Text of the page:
In the introduction to her new book, Glittering Images, Camille Paglia diagnoses the sickness of modern life and prescribes the antidote. We are drowning, she claims, in “a sea of images”. Our eyes are “flooded by bright pictures and clusters of text flashing at us from every direction” and our brain is bombarded with a “swirling barrage of disconnected data”. To find “stability, identity and life direction”, we must relearn how to see. We must find “focus”. We must “present the eye with opportunities for steady perception-best supplied by the contemplation of art”.
This is all sharply observed and thrillingly promising, but everything that follows is a painful, bewildering disappointment. This book is to contemplation what attention deficit disorder is to nirvana. Far from leading us into a dream of visionary stillness, it induces a nightmare of frenzied distraction. It’s like Wikipedia, only worse.
Paglia presents 29 images to our gaze, ranging from the Egyptian Queen Nefertari, the Charioteer of Delphi, Titian’s Venus with a Mirror, Monet’s Irises and Andy Warhol’s Marilyn Diptych to George Lucas’s Revenge of the Sith. But every time we turn to look, she talks about something else. Her eye never once settles. Fighting my way through this book, I was reminded of all the hours of fret and frustration I’ve spent in galleries trying to focus on a painting or sculpture while being surrounded by people jabbering about anything other than what is right there in front of them.
Take Paglia’s chapter on Mondrian’s Composition with Red, Blue and Yellow. Before we hear a single mention of this so-called “romance of the grid”, we are hit by a tsunami of trivia, including references to Dutch Calvinism, Helena Blavatsky, the Barbizon school, Cubism, De Stijl magazine, World War I, the Arts and Crafts movement, Frank Lloyd Wright, the Bauhaus school, Walter Gropius, Mies van der Rohe, Philip Johnson, the Seagram Building, Gerrit Rietveld, Marcel Breuer, IKEA, neo-plasticism, American heiress Katherine Drier, jazz, and-in a moment of pure hilarity-“Yves Saint Laurent’s epochal shift dresses of 1965”.
Without pausing for breath, Paglia babbles on about Mondrian’s unsuccessful attempts at dating (“His courtly but detached manner put women off,” she confides, as if she were his exasperated mother) and then dashes off in pursuit of Impressionism, Japanese art, Futurism, Dada and Russian Constructivism. When at long last she remembers the painting, she barely throws it a glance before likening it to Mark Rothko. It’s all noise and no illumination, stripping Mondrian’s painting of any innate presence and merely using it as a prop for self-aggrandising yada yada yada.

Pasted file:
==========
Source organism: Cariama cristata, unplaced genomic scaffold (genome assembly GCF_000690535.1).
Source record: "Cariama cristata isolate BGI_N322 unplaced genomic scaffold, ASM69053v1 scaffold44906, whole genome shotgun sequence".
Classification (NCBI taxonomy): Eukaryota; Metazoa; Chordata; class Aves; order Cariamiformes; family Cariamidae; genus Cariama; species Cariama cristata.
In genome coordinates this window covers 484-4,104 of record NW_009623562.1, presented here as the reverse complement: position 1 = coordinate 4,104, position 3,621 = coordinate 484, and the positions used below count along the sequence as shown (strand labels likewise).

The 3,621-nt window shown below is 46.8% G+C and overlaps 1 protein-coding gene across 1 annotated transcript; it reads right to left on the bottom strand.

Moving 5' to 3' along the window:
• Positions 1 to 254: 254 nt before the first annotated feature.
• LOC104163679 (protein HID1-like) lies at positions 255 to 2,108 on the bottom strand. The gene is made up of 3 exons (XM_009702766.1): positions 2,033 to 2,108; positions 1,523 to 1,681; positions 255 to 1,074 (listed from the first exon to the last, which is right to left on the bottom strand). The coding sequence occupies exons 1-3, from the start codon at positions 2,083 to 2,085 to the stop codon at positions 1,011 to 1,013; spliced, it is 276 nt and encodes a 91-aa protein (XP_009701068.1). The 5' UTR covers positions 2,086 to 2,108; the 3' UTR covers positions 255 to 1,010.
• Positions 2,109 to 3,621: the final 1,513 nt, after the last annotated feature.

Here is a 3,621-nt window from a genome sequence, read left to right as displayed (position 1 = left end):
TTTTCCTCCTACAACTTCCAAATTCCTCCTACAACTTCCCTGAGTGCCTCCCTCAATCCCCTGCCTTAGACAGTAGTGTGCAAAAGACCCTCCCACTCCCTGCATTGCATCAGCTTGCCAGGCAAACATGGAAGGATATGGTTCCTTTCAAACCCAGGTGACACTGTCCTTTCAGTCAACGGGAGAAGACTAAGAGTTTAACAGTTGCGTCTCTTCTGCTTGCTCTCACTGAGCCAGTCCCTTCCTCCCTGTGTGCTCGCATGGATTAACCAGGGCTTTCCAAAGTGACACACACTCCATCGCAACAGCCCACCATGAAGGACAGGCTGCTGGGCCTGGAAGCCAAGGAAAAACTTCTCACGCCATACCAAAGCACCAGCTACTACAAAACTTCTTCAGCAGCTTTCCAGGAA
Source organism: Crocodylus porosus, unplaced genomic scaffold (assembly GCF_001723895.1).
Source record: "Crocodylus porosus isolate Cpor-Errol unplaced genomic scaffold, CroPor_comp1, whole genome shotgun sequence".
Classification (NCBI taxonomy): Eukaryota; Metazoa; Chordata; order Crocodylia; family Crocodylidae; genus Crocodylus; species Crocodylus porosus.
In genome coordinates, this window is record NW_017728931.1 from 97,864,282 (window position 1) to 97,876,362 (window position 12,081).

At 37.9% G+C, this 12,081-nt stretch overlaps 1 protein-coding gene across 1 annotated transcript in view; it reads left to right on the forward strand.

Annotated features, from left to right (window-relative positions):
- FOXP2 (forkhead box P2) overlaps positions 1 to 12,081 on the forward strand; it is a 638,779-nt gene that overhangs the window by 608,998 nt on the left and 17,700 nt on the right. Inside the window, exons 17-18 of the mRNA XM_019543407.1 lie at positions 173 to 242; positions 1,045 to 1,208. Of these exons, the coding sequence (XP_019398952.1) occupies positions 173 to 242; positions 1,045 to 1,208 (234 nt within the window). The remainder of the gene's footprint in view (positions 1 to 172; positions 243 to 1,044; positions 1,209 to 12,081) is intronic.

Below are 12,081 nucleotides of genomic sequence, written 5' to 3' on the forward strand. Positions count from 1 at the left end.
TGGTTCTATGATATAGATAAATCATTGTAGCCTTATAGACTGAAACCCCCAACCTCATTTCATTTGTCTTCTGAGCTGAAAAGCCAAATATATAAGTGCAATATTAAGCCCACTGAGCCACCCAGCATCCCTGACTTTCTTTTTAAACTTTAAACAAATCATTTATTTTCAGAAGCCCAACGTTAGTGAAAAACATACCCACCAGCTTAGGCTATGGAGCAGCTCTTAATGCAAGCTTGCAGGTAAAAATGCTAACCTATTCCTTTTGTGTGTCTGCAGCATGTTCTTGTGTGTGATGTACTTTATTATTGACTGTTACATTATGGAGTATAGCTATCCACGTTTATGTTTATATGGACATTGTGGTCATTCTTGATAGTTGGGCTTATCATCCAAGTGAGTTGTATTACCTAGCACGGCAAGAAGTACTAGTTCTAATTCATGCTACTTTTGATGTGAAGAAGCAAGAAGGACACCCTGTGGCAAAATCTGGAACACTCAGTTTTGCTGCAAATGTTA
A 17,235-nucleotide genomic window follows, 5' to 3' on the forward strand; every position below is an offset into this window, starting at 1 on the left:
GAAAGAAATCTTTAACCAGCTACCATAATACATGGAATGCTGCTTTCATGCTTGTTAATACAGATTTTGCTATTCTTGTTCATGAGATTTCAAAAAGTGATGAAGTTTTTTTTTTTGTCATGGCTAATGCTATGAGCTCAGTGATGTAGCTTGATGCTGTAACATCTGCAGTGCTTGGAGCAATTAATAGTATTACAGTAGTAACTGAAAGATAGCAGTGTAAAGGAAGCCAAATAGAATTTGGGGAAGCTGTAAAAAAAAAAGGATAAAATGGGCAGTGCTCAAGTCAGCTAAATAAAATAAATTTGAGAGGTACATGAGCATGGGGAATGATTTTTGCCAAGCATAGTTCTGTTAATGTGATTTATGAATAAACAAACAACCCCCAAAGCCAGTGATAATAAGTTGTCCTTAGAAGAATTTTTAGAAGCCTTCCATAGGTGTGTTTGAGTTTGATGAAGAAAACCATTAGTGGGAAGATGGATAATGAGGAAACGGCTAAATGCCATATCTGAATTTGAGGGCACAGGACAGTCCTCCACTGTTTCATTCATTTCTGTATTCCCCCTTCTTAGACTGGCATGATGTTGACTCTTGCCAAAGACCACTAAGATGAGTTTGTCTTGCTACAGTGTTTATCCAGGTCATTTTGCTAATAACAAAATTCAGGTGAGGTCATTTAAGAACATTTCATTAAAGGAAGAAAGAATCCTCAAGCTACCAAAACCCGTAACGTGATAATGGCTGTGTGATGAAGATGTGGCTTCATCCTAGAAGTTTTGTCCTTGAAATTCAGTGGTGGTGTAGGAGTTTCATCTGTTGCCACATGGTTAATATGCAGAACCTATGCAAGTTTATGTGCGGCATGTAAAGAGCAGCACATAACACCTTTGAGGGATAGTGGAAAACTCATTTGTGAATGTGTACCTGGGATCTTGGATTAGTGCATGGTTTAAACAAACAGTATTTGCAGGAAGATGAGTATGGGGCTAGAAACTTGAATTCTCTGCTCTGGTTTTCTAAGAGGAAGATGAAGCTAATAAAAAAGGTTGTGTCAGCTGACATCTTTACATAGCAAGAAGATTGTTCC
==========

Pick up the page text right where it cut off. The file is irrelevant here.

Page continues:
We reach the crowning glory of gushy, gossipy banality in the chapter devoted to Tamara de Lempicka’s Portrait of Doctor Boucard. Not content with telling us that Boucard was once snapped dancing the tango with a “peppy” woman called Bibi, Paglia suddenly interjects that his yacht, the Lacteol III, was later owned by actor Peter Ustinov. Who on earth cares? I pity the honest, diligent student bamboozled into believing that the contemplation of great art compels one to spew out great torrents of glib cultural references, when this is nothing more than the path to superficiality, intellectual sterility and profound spiritual emptiness.
If “focus” really were the core of this book, then it would be radically different. Every chapter would begin with the image at hand. We would be led to consider line, colour, symmetry, contrast and mood. We would be encouraged to pay attention to facial expressions, quirks of gesture, the rhythm of clothes-and we’d be given the confidence to respond to what we see in the light of our own experience.
At this point, we would begin to move from the perceptual to the conceptual. Only then would we place our tentative interpretation within the frame of art history, learn of the struggles of the artist, and reflect on how the meaning of the artwork deepens as we muse on it over time. This is when the conceptual becomes the spiritual, when our initial emotional and rational conclusions are lived, tested, confirmed or transformed-sometimes in days, sometimes over decades. This is how the see-er and the seen merge and re-emerge, to be charged and changed forever.
If you want an introduction to art, please don’t be seduced by Paglia’s flighty book of fragments, which is the splintered mirror-image of the “swirling barrage of disconnected data” she decries. For chronology, read E.H. Gombrich’s Story of Art. For beauty, read Kenneth Clark’s The Nude. For a passionate, highly personal and witty attack on the debased standards of modern artists, Brian Sewell’s Naked Emperors is an outrageous delight from start to finish.
But where should you go for contemplation? Download Walter Pater’s Renaissance to your Kindle and commit his astonished perceptions of Botticelli, Michelangelo and Leonardo Da Vinci to memory. Yes, to “burn always with this hard, gem-like flame, to maintain this ecstasy, is success in life”. Not yakking about Peter Ustinov’s yacht.